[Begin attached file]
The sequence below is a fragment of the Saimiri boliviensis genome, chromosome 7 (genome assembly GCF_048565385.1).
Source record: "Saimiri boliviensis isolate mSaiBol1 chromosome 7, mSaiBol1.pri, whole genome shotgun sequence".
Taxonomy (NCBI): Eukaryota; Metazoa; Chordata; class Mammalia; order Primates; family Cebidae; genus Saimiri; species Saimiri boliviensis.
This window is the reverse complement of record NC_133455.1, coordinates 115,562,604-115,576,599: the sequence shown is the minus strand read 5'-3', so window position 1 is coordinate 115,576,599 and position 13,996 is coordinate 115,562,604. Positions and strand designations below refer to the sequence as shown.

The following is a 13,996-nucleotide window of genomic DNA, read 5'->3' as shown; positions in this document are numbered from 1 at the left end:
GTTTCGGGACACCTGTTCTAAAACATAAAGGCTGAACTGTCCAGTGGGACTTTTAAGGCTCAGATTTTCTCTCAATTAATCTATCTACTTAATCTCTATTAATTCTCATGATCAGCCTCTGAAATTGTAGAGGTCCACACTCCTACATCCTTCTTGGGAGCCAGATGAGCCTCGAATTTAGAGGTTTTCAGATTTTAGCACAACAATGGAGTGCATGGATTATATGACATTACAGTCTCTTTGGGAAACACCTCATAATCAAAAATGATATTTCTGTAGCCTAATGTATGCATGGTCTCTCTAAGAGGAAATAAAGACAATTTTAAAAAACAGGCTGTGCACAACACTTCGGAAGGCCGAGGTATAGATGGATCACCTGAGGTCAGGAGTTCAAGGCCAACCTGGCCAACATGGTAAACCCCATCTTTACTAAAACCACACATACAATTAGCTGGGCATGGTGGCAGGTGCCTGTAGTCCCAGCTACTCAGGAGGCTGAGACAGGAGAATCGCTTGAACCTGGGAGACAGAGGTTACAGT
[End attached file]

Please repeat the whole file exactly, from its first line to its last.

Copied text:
The sequence below is a fragment of the Saimiri boliviensis genome, chromosome 7 (genome assembly GCF_048565385.1).
Source record: "Saimiri boliviensis isolate mSaiBol1 chromosome 7, mSaiBol1.pri, whole genome shotgun sequence".
Taxonomy (NCBI): Eukaryota; Metazoa; Chordata; class Mammalia; order Primates; family Cebidae; genus Saimiri; species Saimiri boliviensis.
This window is the reverse complement of record NC_133455.1, coordinates 115,562,604-115,576,599: the sequence shown is the minus strand read 5'-3', so window position 1 is coordinate 115,576,599 and position 13,996 is coordinate 115,562,604. Positions and strand designations below refer to the sequence as shown.

The following is a 13,996-nucleotide window of genomic DNA, read 5'->3' as shown; positions in this document are numbered from 1 at the left end:
GTTTCGGGACACCTGTTCTAAAACATAAAGGCTGAACTGTCCAGTGGGACTTTTAAGGCTCAGATTTTCTCTCAATTAATCTATCTACTTAATCTCTATTAATTCTCATGATCAGCCTCTGAAATTGTAGAGGTCCACACTCCTACATCCTTCTTGGGAGCCAGATGAGCCTCGAATTTAGAGGTTTTCAGATTTTAGCACAACAATGGAGTGCATGGATTATATGACATTACAGTCTCTTTGGGAAACACCTCATAATCAAAAATGATATTTCTGTAGCCTAATGTATGCATGGTCTCTCTAAGAGGAAATAAAGACAATTTTAAAAAACAGGCTGTGCACAACACTTCGGAAGGCCGAGGTATAGATGGATCACCTGAGGTCAGGAGTTCAAGGCCAACCTGGCCAACATGGTAAACCCCATCTTTACTAAAACCACACATACAATTAGCTGGGCATGGTGGCAGGTGCCTGTAGTCCCAGCTACTCAGGAGGCTGAGACAGGAGAATCGCTTGAACCTGGGAGACAGAGGTTACAGT